Monday

A millennium after it was banned in exchange for Christianity, Icelanders are returning in their thousands to the Heathenism of their Viking ancestors.

Teresa Drofn, a 25 year old student of ancient Icelandic manuscripts, has been a Heathen since she was 16 years old. For Teresa, Heathenism takes its supernatural stories less literally than monotheistic religions often do. Instead she describes the appeal of unique spiritual relationship with nature.

The story of how Christianity arrived in Iceland, according to Nordic lore, reads like a scene ripped from “Game of Thrones.” A millennium ago, Christianity had just taken over Norway. So the Norwegian king dispatched a mighty warrior missionary named Thangbrand to Iceland to spread the good news. Thangbrand did, along the way spearing dead a great many heathens. Then came a test that would decide whether the icy island would accept Christianity or stay faithful to Thor and the other Norse gods.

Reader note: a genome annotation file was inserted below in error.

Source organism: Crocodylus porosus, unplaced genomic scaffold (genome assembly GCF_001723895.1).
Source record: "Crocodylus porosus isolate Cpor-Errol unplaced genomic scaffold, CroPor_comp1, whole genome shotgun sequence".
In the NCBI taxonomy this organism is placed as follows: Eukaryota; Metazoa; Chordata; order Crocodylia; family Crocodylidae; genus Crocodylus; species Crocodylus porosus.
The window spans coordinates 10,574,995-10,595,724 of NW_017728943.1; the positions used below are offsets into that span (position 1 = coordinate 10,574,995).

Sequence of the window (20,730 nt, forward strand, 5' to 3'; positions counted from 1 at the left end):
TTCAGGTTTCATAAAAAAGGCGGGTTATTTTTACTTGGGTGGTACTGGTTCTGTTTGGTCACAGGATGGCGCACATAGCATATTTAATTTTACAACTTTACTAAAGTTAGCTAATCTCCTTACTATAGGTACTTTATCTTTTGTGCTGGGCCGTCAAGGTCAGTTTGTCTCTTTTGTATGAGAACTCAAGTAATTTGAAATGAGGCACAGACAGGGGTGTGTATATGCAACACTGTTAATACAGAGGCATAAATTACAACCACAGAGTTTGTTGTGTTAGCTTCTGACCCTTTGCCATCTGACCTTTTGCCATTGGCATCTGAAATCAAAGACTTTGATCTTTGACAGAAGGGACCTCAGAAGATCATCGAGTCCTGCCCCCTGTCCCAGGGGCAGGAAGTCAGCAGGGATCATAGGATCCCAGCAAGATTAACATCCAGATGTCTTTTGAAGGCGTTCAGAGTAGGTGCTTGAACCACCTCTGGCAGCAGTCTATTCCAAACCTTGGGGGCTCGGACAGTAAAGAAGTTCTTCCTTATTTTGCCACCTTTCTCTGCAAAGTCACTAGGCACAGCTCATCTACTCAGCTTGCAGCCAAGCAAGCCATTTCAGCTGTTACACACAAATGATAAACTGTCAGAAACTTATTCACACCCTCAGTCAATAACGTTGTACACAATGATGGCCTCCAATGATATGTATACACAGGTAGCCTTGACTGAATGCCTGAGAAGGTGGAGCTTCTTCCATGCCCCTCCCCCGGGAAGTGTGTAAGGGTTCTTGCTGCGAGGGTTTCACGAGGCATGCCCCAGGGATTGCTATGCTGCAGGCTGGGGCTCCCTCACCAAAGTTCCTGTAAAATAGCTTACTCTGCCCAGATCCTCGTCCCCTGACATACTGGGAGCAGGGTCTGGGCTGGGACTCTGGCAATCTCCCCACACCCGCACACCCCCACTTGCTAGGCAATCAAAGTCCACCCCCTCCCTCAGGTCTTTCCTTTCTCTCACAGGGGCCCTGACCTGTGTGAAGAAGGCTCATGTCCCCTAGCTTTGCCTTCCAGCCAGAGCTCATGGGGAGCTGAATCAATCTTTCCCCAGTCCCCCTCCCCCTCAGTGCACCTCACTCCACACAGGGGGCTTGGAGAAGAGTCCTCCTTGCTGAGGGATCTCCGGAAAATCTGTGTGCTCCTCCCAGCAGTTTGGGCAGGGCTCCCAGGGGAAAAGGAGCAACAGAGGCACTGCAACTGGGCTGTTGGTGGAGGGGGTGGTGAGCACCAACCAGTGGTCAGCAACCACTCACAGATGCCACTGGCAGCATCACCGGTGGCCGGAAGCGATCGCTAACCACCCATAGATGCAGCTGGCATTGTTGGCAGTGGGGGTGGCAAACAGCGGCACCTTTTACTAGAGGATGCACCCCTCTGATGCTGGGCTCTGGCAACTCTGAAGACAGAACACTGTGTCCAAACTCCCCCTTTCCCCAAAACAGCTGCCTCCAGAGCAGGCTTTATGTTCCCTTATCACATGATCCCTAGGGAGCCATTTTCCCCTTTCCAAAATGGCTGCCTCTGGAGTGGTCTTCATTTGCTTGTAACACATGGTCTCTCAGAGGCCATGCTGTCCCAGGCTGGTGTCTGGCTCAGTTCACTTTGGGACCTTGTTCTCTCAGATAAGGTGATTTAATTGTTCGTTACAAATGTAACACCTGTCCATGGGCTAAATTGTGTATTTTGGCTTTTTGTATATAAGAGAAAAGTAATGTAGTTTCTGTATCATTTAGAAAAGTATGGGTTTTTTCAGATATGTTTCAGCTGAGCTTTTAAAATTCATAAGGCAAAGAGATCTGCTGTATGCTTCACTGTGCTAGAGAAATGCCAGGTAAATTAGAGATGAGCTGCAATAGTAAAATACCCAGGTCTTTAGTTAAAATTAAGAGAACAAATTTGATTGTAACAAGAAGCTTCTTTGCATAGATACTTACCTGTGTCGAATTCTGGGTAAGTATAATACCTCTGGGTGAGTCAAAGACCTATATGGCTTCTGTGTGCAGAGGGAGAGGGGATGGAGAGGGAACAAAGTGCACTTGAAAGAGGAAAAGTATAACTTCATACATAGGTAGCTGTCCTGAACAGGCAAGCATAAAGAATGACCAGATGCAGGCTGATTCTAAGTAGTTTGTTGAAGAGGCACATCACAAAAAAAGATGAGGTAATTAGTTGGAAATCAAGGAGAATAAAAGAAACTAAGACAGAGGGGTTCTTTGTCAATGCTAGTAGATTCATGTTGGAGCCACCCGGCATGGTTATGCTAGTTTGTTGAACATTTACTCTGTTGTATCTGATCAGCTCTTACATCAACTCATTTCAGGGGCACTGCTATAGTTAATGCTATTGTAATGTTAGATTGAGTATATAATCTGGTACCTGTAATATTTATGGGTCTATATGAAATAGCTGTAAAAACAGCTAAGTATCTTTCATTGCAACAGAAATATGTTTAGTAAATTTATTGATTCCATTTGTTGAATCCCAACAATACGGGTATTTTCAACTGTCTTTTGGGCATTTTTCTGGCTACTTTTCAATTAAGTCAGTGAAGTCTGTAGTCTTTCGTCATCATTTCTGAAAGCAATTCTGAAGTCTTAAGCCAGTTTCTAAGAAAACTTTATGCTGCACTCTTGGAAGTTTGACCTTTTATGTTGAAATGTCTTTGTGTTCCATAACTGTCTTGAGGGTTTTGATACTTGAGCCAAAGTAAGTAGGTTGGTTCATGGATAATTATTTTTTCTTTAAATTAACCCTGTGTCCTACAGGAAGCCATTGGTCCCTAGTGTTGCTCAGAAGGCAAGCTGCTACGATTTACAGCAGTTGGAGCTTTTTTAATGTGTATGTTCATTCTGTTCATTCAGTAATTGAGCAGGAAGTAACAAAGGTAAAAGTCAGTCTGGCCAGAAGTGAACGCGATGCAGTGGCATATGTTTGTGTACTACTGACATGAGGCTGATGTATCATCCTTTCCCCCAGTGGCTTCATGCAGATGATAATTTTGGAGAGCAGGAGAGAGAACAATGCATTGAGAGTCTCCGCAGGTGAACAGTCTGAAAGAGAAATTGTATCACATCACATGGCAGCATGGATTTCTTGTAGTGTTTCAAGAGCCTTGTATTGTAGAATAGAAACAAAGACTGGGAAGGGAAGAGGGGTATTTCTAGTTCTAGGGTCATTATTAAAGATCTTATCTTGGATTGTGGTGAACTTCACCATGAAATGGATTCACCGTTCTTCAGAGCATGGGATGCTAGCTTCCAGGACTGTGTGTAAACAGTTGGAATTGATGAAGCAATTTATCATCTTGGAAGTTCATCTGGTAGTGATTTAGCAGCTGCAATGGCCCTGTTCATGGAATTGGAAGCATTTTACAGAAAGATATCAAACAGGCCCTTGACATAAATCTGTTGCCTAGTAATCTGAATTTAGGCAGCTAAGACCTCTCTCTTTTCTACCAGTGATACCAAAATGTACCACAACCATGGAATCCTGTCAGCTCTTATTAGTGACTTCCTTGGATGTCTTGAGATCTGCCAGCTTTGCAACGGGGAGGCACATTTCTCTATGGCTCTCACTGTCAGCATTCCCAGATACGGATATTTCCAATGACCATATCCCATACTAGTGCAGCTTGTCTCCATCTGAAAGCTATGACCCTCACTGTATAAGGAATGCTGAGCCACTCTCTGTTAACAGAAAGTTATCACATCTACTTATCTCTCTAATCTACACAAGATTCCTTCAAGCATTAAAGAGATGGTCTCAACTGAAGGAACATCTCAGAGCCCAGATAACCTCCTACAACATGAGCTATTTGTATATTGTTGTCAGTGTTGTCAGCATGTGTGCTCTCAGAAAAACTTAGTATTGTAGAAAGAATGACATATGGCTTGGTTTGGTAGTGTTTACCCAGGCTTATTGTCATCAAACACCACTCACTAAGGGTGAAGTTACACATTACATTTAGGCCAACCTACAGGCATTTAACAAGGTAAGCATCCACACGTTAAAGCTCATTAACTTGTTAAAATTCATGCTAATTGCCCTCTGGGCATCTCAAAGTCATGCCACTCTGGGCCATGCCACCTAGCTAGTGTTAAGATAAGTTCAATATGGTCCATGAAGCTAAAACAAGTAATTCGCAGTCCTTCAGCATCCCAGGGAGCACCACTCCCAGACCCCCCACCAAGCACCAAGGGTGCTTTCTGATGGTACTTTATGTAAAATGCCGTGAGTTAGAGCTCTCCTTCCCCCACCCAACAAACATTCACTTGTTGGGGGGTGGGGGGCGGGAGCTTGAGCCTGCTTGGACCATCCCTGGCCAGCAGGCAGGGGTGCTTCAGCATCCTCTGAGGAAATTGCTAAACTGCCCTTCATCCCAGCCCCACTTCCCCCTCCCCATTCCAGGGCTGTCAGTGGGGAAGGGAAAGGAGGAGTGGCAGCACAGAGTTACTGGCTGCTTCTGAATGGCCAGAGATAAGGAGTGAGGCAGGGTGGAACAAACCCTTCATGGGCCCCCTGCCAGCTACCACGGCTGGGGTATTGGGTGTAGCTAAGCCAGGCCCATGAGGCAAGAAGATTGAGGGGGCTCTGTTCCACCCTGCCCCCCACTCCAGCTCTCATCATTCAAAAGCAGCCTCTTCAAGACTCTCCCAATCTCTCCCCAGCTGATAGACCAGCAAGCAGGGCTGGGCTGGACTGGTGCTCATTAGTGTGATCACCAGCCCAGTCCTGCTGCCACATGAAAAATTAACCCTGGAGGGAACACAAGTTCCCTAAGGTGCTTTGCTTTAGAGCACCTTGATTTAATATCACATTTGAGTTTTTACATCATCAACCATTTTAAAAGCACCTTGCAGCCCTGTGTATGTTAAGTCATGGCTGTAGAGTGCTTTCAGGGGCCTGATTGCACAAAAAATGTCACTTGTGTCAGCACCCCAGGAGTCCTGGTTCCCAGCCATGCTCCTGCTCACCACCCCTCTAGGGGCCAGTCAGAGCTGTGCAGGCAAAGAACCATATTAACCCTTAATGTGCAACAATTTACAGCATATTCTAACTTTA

But now the old Norse gods have once again emerged from the clouds to claim a people once theirs. For the first time in more than 10 centuries, thousands of Icelanders soon will be able to worship Thor, Odin, Frigg and others at a temple on which construction begins this month.

Not since the collapse of the Viking age has anyone overtly worshiped at the altar of a Norse god in Iceland, which banned such displays of reverence at the rise of Christianity.

Indeed, even as Christian governments authored increasingly restrictive measures on non-Christian faiths, the old ways glowed.


Even today, when walking the streets of Iceland’s capital of Reykjavik, pedestrians will find many streets named after Norse gods. And “a very large number of Icelandic personal and surnames are formed from ‘Thor,'” wrote Strmiska.
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